In the GI News Kitchen
Frittata with fresh herbs
A frittata is an open-faced omelet. Italian cooks usually welcome in springtime with a recipe like this one because the herbs in their gardens are lush enough to start snipping at their sprigs and leaves. When I’m not in my Italian home, I’m a city girl, with nothing more than a few potted herbs and tomato plants on my deck. In early fall, before the cold sets in, I start cooking with whatever herbs I still have growing. The beauty of this recipe is that you can choose whatever herbs you may have at arm’s length and your frittata will be as sumptuous as this one. I try to include at least three different herbs. When I make this, we have our ‘primo piatto’ first, which is pasta so I just serve it with a hearty salad. If you are making a meal of the frittata, serve it with some low GI bread too if you wish.
½ cup egg substitute or 2 extra egg whites
2 tablespoons thinly sliced fresh chives
2 heaping tablespoons fresh thyme leaves, stems removed
2 heaping tablespoons minced fresh, flat leaf parsley, minced
¼ cup fresh basil leaves, ripped into tiny pieces
Salt and freshly ground pepper to taste
vegetable oil spray
1 teaspoon extra virgin olive oil
- Place the eggs, egg substitute or extra egg white, the herbs and the salt and pepper in a medium sized bowl. Whisk until all the ingredients are blended.
- Cover the bottom of a 10-inch (25 cm) frying pan with vegetable spray. Heat over a medium flame. Add the olive oil and, when it is warmed, add the egg-herb mixture.
- Cook the frittata for 5–6 minutes, using a spatula to lift the edges away from the pan. When the bottom looks cooked, use the spatula or a flat cover or plate to flip it over to the other side and continue cooking for another 2 minutes. Serve immediately or at room temperature with a salad.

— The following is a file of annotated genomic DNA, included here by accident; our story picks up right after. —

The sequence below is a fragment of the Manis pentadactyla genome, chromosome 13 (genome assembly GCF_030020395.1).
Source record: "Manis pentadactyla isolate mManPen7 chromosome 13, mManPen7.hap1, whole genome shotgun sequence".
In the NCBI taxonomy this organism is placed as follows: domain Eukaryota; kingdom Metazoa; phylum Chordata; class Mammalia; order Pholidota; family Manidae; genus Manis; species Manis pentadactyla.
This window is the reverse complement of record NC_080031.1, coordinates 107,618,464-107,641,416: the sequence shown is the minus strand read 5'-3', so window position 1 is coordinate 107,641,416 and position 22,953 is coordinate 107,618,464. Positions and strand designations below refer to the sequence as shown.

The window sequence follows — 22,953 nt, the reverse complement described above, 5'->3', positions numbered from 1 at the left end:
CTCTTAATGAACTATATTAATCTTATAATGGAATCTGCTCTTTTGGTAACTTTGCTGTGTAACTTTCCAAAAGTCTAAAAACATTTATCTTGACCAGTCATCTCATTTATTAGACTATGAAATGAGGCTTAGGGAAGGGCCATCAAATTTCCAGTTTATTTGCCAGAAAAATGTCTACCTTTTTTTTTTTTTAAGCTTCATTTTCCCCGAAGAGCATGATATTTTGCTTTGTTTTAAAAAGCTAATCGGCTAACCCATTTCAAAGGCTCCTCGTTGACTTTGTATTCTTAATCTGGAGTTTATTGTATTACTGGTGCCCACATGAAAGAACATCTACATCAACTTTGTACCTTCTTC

- The combined flavors of the herbs are even more pronounced the following day if you have leftovers.
Per serving (without bread or salad)
Energy: 370 kJ/ 201 cals; Protein 16 g; Fat 10 g (includes 3 g saturated fat and 320 mg cholesterol); Carbs 3 g; Fibre 1 g. Because the carbohydrate content is minimal, this frittata will have little impact on your blood glucose levels.
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Creamy bean soup with sage & parmesan
Pulses or legumes are an important part of a low GI diet which is why it’s a good idea to try and include them in your meals at least twice a week – more often if you are vegetarian or vegan. One serve is equivalent to ½ cup cooked beans, lentils or chickpeas. This is an easy recipe for a quick smart meal on the run as it only takes about 10 minutes to whip up and the leftovers can be reheated for lunch or popped into the freezer. Makes 4 serves @ $1.10 per serving
1 tablespoon olive oil
2 onions, peeled and chopped
3 cloves garlic, peeled and chopped
½–1 teaspoon dried sage (or thyme)
2 × 400 g cans cannellini or butter beans, drained and rinsed
3 cups water or vegetable stock
1/3 cup grated Parmesan cheese
- Heat the olive oil in a large saucepan over medium heat and sauté the onion and garlic for about 5 minutes or until the onions are soft, stirring occasionally so they don’t burn. Stir in the sage.
- Tip the beans into the saucepan and pour over 3 cups of water. Cover and bring to the boil then reduce the heat to low and simmer for 10 minutes. Scoop out 1 cup of the liquid and set it aside.
- Whiz the soup to a creamy puree, adding the reserved liquid for a thinner soup if you prefer. Stir in the cheese and season with freshly ground black pepper. Reheat, ladle into bowls and serve topped with a few twists of freshly ground black pepper.
Energy: 1040 kJ/ 248 cals; Protein 15 g; Fat 8 g (includes 2 g saturated fat and 7 mg cholesterol); Carbs 27 g; Fibre 8 g